But I digress again. I am currently in the middle of my seventh move. I must vacate my current apartment in about six weeks, give or take, and I have yet to acquire a replacement apartment. In the meanwhile, I have spent each of the past two Saturdays driving a carload of my less-frequently-used possessions to a storage locker belonging to a relative. I apologize, by the way, for my silence of the last two weeks. Moving plays merry hell with my writing schedule. I had set April 30th as the deadline for the first draft of my current project. (Unlikely now.) I had planned then to use May for revising and expanding my sole nonfiction project. (Even more unlikely now.) That would have freed June up so that I could participate in Camp NaNoWriMo’s first session, using that time to work on another novel that I had to leave incomplete last year because of structural issues. (So unlikely now that astronomical odds would be too gentle a description of the situation.)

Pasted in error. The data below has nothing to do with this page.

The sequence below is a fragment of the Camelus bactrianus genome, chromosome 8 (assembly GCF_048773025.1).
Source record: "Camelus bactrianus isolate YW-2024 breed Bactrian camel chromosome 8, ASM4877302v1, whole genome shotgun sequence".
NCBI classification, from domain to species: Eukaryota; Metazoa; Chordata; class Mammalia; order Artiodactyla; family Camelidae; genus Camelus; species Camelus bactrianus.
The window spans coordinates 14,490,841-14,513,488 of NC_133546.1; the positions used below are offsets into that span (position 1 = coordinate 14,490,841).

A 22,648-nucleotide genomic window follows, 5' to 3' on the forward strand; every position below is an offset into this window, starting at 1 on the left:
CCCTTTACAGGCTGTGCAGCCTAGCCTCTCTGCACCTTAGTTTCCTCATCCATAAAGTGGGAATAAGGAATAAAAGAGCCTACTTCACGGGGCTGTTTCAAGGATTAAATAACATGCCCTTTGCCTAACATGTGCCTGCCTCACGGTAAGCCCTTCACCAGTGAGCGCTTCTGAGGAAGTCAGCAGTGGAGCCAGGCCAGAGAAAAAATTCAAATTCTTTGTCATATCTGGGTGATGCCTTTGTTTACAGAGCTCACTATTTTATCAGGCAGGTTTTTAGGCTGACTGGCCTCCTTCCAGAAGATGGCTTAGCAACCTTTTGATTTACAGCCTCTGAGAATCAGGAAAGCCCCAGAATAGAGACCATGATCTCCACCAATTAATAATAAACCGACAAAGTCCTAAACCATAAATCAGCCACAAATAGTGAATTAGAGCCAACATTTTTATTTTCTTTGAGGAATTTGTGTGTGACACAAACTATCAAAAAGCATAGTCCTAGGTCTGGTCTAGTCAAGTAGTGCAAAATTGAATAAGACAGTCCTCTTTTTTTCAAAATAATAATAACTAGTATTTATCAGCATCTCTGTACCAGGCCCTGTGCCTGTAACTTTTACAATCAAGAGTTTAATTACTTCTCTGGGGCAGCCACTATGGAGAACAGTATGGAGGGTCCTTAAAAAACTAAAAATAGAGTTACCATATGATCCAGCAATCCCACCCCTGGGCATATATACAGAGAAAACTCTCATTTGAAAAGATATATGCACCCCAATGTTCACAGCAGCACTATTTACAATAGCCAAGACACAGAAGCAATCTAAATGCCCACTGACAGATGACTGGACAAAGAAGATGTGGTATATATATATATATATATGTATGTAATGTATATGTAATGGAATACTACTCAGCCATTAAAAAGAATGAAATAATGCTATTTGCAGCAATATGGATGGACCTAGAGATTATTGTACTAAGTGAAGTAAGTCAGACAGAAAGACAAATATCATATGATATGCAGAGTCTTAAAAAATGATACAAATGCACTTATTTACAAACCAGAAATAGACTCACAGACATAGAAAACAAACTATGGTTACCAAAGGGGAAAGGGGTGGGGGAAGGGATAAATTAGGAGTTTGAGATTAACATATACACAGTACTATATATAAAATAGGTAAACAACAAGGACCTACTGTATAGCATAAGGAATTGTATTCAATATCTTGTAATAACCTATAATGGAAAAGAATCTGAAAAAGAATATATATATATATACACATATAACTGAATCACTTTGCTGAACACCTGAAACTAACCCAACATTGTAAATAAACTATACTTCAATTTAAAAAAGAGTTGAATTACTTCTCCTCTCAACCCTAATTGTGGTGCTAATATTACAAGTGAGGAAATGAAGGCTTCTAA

As my last roommate once said to me, I do need to keep a watchful eye on my priorities. The writing compulsion may be strong, but so is the need for shelter. A few days ago, I did have an abnormal moment that felt like clarity. I felt the impulse to just walk away from everything I owned. I wanted to pack up one spare set of clothes and leave the rest. I spent a quarter of an hour wondering what that would be like, but no sooner did the impulse hit than pragmatism hit back twice as hard. It isn’t practical to leave everything one owns. Even Abraham, the ultimate faith-nomad, packed up his household and took it with him when he followed God’s radical command to walk into the unknown. Et cetera, et cetera. I’ve often had a strong desire for a monastic existence, but I know full well that this is just my usual stress-induced fugue state talking. “Run away! Run away!”

There is a practical compromise. Balance is what’s wanted here. Material possessions only matter insofar as they are of service to me. Beyond that, they entangle. So I’m weeding out my book collection and getting rid of any clothes I no longer wear. They cannot take any hold on me that I refuse to let them have. For the rest, I suppose I’ll have to scrape together the money to hire movers. I don’t suppose anyone can recommend any who are reliable and economical?